RelatedYouth Enrichment students at American Indian Magnet School working on a sand painted art project.

By Rebecca Fairbanks Dickinson, Youth Enrichment Coordinator

In our Department of Indian Work Youth Enrichment program, we will say “Mitakuye Oyasin,” which means, “We are all related.” Respecting one another as a relative is one of the core values we teach. This applies to both the students’ interactions with each other, and also how they see themselves in their community.

This program gives them the chance to come together and belong with other people who are like them. Our instructors are wonderful role models for our students. By their example, they show students a pathway to future success through academic achievement, while still holding on to their Native traditions, values, and strengths.

Although our students share this common indigenous heritage, they all come from many different tribes around the woodlands and prairie, even as far as Alaska. We encourage them to find out their tribal affiliation so that we can celebrate who they are and what makes their people special.

There are many close family connections in the Youth Enrichment program. Several sets of siblings and cousins have the opportunity to learn together. One example of this connection is Victoria Stein’s family. She is currently a teacher in the program, but started as a student herself, and now, her daughter is a student in the program. There are many reasons why her family participates in the Youth Enrichment program.

“I like how it gives my daughter a sense of pride. She can take pride in being Native American,” said Victoria. “Knowing the hard history of her people, but being able to smile and say, ‘we survived.’”

American Indian children in Saint Paul Public Schools (SPPS) have face some challenges, “but through this program she is able to connect with others her age that are having the same struggles,” added Victoria.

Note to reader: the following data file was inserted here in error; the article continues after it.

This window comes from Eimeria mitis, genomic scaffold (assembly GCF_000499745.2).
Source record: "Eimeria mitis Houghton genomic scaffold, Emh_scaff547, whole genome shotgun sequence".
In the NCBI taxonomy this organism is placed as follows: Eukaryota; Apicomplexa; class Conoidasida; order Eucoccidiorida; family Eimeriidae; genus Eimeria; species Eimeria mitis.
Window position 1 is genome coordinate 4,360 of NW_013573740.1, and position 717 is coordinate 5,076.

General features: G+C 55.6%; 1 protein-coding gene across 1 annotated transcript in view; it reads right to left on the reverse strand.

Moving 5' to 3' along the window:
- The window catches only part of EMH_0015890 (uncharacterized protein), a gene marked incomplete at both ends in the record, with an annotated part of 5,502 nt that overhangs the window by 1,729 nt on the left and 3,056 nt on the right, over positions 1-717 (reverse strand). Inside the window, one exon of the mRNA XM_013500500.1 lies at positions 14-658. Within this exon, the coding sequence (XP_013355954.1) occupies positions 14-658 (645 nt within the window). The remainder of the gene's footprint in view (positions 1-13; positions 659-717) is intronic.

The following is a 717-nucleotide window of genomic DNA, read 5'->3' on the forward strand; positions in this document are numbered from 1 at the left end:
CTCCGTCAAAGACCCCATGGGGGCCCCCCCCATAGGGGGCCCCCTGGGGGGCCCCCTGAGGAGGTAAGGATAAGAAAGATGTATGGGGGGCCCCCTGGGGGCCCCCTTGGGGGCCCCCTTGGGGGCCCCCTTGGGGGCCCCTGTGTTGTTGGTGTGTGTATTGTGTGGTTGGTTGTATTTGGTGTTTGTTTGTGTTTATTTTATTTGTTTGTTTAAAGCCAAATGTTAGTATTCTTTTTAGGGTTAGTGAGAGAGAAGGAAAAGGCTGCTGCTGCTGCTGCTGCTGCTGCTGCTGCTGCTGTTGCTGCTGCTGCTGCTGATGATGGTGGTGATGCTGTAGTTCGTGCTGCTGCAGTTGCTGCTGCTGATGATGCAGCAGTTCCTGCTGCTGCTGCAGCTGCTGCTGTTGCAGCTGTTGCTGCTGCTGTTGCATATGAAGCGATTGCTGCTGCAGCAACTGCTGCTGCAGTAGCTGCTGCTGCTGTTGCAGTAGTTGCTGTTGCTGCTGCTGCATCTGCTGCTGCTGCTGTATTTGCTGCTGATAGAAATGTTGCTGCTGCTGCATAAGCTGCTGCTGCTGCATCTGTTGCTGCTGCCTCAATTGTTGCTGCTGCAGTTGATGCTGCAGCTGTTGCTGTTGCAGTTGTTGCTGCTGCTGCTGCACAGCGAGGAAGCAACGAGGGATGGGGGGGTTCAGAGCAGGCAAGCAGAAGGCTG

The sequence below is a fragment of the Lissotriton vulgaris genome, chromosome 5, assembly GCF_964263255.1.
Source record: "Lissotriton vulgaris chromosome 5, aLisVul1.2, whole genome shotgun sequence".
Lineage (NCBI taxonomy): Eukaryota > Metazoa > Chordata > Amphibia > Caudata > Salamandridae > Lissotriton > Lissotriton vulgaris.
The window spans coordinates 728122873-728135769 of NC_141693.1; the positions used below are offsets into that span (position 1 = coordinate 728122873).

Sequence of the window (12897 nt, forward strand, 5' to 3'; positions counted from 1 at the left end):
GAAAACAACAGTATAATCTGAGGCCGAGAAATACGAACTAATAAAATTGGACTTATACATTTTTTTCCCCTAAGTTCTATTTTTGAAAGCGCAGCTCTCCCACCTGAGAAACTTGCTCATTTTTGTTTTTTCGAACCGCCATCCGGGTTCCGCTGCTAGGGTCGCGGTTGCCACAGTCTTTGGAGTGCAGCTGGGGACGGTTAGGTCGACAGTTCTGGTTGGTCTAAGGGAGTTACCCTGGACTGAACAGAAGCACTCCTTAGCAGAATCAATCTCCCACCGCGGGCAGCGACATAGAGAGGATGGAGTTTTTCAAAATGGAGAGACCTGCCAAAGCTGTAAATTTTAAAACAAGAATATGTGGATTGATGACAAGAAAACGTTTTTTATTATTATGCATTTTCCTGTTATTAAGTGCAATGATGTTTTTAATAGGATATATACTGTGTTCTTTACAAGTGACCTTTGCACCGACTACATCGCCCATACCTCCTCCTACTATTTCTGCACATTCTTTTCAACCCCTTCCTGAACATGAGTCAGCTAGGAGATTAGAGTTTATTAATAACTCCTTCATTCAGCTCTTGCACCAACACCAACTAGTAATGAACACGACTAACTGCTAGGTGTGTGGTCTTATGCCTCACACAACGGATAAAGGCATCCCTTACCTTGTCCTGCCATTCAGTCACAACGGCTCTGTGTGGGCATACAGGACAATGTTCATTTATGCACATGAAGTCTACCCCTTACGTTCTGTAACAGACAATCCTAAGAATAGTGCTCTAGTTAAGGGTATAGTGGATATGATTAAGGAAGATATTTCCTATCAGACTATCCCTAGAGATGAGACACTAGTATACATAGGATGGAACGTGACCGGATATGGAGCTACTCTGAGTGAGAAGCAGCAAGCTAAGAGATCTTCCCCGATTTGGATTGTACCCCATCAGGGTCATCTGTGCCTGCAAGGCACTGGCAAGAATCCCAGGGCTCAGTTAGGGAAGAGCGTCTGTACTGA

One struggle for American Indian students is attendance. Last year, 45% of American Indian SPPS students were absent 11 or more days, which was 10% higher rate than any other specific Ethnic group. This has been the trend for the last 5 years. In response, American Indian educators and programs have been striving to create learning environments that feel like home for our youth.

What makes a home? It is a place you can turn to when you’re upset. It is a place where the adults support one another and provide guidance to young people. We work to empower students to stick close to this home so we can help them achieve their dreams.

Victoria says, “Youth Enrichment is a safe zone, a comfort zone. The kids feel comfortable and know that they can come and talk to us. They know that we are there for them, and we’ll help them in any way that we can.”

The Youth Enrichment program takes place at the American Indian Magnet School in East Saint Paul. It is mutually beneficial for the students in our program and the school, because most of their teachers have been with the school and our program for many years, and truly know the students, their families, and how to empower them toward their self-determination.

To learn more about the Youth Enrichment program, please contact:

Rebecca Fairbanks Dickinson
Youth Enrichment Coordinator